Take the 2-minute tour ×
Mathematics Stack Exchange is a question and answer site for people studying math at any level and professionals in related fields. It's 100% free, no registration required.

I have information of the order in which students were classified in regard to their scores in a SAT test. I know the distribution of scores for each student is uniform with support [a,b]. I also know that:

  • 17 students scored less than 3
  • 13 students scored between 3 and 5
  • 58 students scored more than 5

How can I form reasonable estimates for a and b?

Thanks

share|improve this question
1  
Please do not crosspost in the future. It is impolite and strongly discouraged. –  cardinal Feb 3 '13 at 3:48
add comment

1 Answer

up vote 1 down vote accepted

Assume that $u$ students scored in $(x-r,x)$, $v$ students scored in $(x,x+s)$ and $w$ students scored in $(x+s,x+s+t)$, where $(u,v,w,x,s)$ are known and $(r,t)$ are unknown. The likelihood is $$ L(r,t)={u+v+w\choose u,v,w}\left(\frac{r}{r+s+t}\right)^u\left(\frac{s}{r+s+t}\right)^v\left(\frac{t}{r+s+t}\right)^w. $$ Thus, $L(r,t)$ is maximal when the partial derivatives of $L$ with respect to $r$ and $t$ are zero, that is, when $$ \frac{u}{r}=\frac{u+v+w}{r+s+t}=\frac{v}{t}. $$ Solving these yields $$ r=s\frac{u}v,\qquad t=s\frac{w}v, $$ a result which common sense could suggest directly. In the notations of the problem, $a=x-r$ and $b=x+s+t$ hence $a=3-\frac{17}{13}\cdot2$ and $b=5+\frac{58}{13}\cdot2$.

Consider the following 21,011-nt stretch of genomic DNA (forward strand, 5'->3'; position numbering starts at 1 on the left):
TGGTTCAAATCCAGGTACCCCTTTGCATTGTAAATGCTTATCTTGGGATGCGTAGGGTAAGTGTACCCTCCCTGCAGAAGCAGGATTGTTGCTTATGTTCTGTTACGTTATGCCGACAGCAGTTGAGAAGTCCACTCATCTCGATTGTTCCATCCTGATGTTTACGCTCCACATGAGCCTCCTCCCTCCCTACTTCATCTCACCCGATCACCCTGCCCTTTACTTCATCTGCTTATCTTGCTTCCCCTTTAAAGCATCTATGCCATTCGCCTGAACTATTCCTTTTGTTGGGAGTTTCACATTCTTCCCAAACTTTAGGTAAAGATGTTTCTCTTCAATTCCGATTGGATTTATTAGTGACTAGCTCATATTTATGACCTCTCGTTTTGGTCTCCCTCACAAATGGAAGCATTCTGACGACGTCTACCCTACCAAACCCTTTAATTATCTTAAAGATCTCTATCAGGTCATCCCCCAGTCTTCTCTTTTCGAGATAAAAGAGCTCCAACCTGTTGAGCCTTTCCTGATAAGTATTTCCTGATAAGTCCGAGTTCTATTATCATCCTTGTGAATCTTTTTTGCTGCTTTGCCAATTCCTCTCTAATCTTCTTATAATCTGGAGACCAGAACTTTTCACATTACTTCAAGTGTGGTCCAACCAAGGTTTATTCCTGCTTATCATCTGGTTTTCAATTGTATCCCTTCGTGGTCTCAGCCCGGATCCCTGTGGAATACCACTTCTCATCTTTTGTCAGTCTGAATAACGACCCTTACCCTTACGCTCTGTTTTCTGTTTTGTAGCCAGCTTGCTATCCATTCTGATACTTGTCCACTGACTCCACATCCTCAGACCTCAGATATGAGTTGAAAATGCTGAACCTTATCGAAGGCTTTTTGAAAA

share|improve this answer
    
Thanks, Did! But I don't understand the meaning of the first term you have in the lieklihood. I also don't get why you raise each term of the likelihood to the power of u, v, and w. Could you clarify that, please? –  user1172558 Feb 2 '13 at 23:51
    
The multinomial factor accounts for the number of ways of assigning tags less than 3 or between 3 and 5 or more than 5 to the students. Once every student is tagged, the remaining product is the probability that the score of each agrees with their tag. Here is an analogy: you throw a coin twice with probabilities $h$ and $t$ to get heads and tails. Then the probability to get one head and one tail is $2ht$ (that is, $ht$ for heads then tails + $th$ for tails then heads). –  Did Feb 3 '13 at 0:02
    
OK! But is there any easier way to solve this problem? I was trying to approach it just using the mean of a uniform distribution (a+b)/2. Any suggestion? –  user1172558 Feb 3 '13 at 0:21
add comment

Your Answer

 
discard

By posting your answer, you agree to the privacy policy and terms of service.

Not the answer you're looking for? Browse other questions tagged or ask your own question.